Nanotechnology Now

Our NanoNews Digest Sponsors

Heifer International

Wikipedia Affiliate Button

Home > Press > NanoCenter Improves Energy Storage Options

Electrostatic nanocapacitors formed in nanoporous anodic aluminum oxide (darker yellow) film by sequential atomic layer deposition of metal (blue), insulator (yellow), and metal. Insert: cross-section of actual structure, represented as rescaled scanning electron micrograph. (A. James Clark School of Engineering, U-Md.)
Electrostatic nanocapacitors formed in nanoporous anodic aluminum oxide (darker yellow) film by sequential atomic layer deposition of metal (blue), insulator (yellow), and metal. Insert: cross-section of actual structure, represented as rescaled scanning electron micrograph. (A. James Clark School of Engineering, U-Md.)

Abstract:
In order to save money and energy, many people are purchasing hybrid electric cars or installing solar panels on the roofs of their homes. But both have a problem—the technology to store the electrical power and energy is inadequate.

NanoCenter Improves Energy Storage Options

College Park, MD | Posted on March 23rd, 2009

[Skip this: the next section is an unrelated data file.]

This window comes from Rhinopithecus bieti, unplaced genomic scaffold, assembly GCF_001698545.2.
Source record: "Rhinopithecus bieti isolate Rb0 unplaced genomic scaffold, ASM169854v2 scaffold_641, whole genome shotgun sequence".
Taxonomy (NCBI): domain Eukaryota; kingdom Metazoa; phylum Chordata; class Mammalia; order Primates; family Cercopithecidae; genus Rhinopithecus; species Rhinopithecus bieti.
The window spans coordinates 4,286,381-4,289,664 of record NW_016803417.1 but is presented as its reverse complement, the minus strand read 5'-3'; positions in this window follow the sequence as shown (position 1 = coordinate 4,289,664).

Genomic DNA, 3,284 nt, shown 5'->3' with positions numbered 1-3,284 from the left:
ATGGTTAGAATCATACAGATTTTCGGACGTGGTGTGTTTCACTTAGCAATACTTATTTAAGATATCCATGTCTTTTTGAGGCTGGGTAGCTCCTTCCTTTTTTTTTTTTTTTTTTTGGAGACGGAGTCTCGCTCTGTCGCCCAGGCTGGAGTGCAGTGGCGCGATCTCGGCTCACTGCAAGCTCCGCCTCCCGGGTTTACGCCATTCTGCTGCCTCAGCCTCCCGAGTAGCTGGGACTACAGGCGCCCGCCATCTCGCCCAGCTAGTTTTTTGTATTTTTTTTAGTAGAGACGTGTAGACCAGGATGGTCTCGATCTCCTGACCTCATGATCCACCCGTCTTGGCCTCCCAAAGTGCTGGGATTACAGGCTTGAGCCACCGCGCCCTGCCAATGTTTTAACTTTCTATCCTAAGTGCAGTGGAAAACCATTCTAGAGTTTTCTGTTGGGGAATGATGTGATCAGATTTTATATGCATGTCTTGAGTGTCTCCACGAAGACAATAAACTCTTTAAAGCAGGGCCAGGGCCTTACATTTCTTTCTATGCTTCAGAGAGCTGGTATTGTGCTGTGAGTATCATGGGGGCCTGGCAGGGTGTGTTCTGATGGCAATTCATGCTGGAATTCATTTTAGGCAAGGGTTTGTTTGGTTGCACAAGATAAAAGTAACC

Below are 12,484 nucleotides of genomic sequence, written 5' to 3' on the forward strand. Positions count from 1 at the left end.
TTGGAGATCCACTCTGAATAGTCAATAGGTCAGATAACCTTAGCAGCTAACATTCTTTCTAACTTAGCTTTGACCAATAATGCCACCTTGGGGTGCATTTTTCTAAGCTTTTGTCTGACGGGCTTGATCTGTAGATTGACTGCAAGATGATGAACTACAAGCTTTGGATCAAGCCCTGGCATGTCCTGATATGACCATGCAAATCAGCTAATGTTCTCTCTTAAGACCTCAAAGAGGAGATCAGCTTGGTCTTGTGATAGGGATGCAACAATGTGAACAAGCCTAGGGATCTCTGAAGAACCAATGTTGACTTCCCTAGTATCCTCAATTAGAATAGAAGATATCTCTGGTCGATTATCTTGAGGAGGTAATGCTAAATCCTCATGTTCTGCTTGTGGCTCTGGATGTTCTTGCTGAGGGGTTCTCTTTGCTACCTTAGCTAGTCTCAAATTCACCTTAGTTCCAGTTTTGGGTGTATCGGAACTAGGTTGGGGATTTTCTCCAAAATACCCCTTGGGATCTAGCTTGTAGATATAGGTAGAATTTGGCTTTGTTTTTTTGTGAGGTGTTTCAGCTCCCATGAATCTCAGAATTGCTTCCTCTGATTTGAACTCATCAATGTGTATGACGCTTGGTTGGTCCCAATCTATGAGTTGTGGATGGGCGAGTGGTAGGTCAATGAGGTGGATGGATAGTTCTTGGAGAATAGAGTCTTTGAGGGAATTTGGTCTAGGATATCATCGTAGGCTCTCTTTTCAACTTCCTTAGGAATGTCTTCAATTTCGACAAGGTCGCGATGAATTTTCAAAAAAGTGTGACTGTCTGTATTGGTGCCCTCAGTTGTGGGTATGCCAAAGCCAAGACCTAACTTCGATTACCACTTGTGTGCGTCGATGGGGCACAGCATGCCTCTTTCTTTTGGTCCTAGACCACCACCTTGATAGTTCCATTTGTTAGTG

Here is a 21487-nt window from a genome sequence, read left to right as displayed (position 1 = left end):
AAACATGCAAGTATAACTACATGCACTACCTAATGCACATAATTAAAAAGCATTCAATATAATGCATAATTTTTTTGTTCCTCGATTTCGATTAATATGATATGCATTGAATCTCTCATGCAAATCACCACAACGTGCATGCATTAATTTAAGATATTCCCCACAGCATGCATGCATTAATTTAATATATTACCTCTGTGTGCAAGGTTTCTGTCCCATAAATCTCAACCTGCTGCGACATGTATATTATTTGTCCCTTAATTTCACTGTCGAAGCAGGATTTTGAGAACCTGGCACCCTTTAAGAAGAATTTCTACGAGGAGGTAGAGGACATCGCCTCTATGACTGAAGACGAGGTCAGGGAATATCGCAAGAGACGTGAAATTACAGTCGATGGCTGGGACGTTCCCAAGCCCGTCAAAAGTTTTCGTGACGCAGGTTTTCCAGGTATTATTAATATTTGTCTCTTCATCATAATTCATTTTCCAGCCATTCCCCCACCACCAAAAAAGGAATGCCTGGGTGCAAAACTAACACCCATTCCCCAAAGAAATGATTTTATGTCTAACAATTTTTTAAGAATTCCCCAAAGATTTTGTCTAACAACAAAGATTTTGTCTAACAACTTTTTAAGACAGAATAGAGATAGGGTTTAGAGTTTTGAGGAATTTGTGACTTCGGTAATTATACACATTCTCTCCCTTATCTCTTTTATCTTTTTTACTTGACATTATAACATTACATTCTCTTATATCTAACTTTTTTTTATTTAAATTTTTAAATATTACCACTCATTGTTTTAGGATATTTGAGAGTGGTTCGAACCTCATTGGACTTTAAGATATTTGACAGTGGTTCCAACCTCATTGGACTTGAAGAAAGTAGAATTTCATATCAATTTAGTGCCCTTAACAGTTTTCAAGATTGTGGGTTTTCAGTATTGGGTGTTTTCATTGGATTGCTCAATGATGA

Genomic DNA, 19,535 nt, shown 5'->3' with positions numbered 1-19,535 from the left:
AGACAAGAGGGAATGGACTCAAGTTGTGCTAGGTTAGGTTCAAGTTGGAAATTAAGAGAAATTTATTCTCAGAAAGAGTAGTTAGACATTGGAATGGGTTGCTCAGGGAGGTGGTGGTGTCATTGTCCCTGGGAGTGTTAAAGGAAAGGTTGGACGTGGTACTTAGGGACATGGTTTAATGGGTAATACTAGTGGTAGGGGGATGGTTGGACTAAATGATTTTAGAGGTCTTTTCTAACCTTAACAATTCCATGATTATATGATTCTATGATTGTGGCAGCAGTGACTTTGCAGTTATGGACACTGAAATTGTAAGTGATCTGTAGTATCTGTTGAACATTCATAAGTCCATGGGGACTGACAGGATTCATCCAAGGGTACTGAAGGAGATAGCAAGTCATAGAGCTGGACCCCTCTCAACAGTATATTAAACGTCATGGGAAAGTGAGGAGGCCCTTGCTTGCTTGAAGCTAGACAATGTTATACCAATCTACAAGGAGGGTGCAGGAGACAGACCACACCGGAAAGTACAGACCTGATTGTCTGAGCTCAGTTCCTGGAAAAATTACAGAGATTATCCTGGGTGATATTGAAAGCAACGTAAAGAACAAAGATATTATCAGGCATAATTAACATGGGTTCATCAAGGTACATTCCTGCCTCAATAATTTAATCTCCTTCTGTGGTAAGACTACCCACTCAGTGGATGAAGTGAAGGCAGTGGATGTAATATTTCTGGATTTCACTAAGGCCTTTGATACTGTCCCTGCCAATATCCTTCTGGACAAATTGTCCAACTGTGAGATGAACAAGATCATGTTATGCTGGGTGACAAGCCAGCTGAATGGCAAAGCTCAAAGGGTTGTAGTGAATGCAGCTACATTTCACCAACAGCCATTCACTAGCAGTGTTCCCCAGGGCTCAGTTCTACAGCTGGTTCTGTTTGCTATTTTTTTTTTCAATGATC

Battery systems that fit in cars don't hold enough energy for driving distances, yet take hours to recharge and don't give much power for acceleration. Renewable sources like solar and wind deliver significant power only part time, but devices to store their energy are expensive and too inefficient to deliver enough power for surge demand.

Researchers at the Maryland NanoCenter at the University of Maryland, College Park, have developed new systems for storing electrical energy derived from alternative sources that are, in some cases, 10 times more efficient than what is commercially available. The results of their research are available in the latest issue of Nature Nanotechnology.

"Renewable energy sources like solar and wind provide time-varying, somewhat unpredictable energy supply, which must be captured and stored as electrical energy until demanded," said Gary Rubloff, director of the University of Maryland's NanoCenter. "Conventional devices to store and deliver electrical energy - batteries and capacitors - cannot achieve the needed combination of high energy density, high power, and fast recharge that are essential for our energy future."

Researchers working with Professor Rubloff and his collaborator, Professor Sang Bok Lee, have developed a method to significantly enhance the performance of electrical energy storage devices.

Using new processes central to nanotechnology, they create millions of identical nanostructures with shapes tailored to transport energy as electrons rapidly to and from very large surface areas where they are stored. Materials behave according to physical laws of nature. The Maryland researchers exploit unusual combinations of these behaviors (called self-assembly, self-limiting reaction, and self-alignment) to construct millions -and ultimately billions - of tiny, virtually identical nanostructures to receive, store, and deliver electrical energy.